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Mississippi barge traffic snarled by floods, accidents

Residents and members of the National Guard build a flood wall against the rising Mississippi River in Clarksville, Missouri, in this April
Residents and members of the National Guard build a flood wall against the rising Mississippi River in Clarksville, Missouri, in this April

By Karl Plume

(Reuters) - Commercial shipping traffic was moving again on the Mississippi River south of St. Louis after a pair of barge accidents that forced the U.S. Coast Guard to close the waterway over the weekend, but navigation remained severely impaired further north.

Flooding following torrential rains across the central United States forced the U.S. Army Corps of Engineers to close about a dozen locks on the Illinois River and the Mississippi River north of St. Louis late last week.

The U.S. Coast Guard will also close a section of the Illinois River near Peoria to all traffic later on Monday to protect levees, and was considering shipping restrictions in other areas as heavy currents made navigation treacherous.

The shipping headaches come just three months after near-record-low water threatened to close the Mississippi River along a busy stretch from St. Louis to its confluence with the Ohio River at Cairo, Illinois.

"While the conditions are much different than they were this winter, the effects are quite the same. We're placing operational guidelines on the vessel industry and shutting parts of the river," said Coast Guard spokesman Colin Fogarty.

A 15-mile stretch of the Mississippi River near St. Louis was closed late Saturday after 114 barges primarily owned by American Commercial Lines (ACL) broke free from a fleeting area and 11 of them, all containing coal, sank.

All of the barges were secured and an aerial survey on Monday found that none of the sunken barges posed a risk to navigation. The Coast Guard, U.S. Army Corps of Engineers and ACL were coordinating plans to remove the sunken barges.

"Two of the barges were just barely outside the channel so we were able to allow navigation by them. There was also one barge that sunk in the middle of the channel, but it is currently under about 20 feet of water so it doesn't pose a threat," Fogarty said.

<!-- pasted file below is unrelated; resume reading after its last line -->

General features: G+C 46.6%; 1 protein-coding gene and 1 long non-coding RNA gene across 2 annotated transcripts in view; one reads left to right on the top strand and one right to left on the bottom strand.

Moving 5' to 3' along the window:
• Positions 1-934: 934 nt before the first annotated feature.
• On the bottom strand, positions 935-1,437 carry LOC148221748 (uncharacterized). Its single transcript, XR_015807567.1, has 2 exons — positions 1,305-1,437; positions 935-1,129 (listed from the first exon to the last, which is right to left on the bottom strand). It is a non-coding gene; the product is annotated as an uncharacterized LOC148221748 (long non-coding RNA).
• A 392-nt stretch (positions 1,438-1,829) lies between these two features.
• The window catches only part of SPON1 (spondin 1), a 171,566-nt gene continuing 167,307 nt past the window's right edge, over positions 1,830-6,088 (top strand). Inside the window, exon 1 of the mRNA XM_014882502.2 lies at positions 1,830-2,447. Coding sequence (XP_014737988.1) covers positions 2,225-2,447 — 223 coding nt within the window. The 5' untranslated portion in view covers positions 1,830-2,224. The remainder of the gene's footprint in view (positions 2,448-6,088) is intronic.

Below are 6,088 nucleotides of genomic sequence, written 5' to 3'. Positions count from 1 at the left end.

A queue of at least four upriver vessels and four downriver vessels towing 79 barges formed during the 36-hour closure and should be cleared quickly as the river was open to two-way traffic.

Another barge accident further south near Vicksburg, Mississippi, shuttered the river Sunday morning between mile markers 415 and 436 before one-way traffic was allowed to resume early on Monday.

Three grain barges and 27 coal barges had broken free of a barge tow. One sank and at least one struck a railroad bridge, the Coast Guard said.

When the river reopened to southbound traffic, 12 vessels pushing about 120 barges were awaiting passage. A northbound queue of 16 vessels pushing about 230 barges would be cleared through the area once the southbound queue had passed, the Coast Guard said.

The Army Corps shuttered about a dozen locks on the Illinois and Mississippi rivers late last week and over the weekend due to high water, but most could reopen by the end of April or early May, according to the latest river crest forecasts from the National Weather Service.

Grain export prices climbed as the shipping disruptions, expected to persist to some degree for at least another week, severed the farm-to-port supply pipeline for shippers at the Gulf of Mexico.

Some 60 percent of U.S. grain exports are shipped via the Mississippi River system from production areas in the Midwest to export terminals at the Gulf of Mexico. Various other commodities, including oil, coal and fertilizer are also shipped on the inland waterway system.

Spot corn prices at the Gulf rose to the highest in a month while soybean prices hit a three-month high as exporters scrambled for needed supplies.

(Reporting by Karl Plume in Chicago; Editing by Dan Grebler and Jim Marshall)

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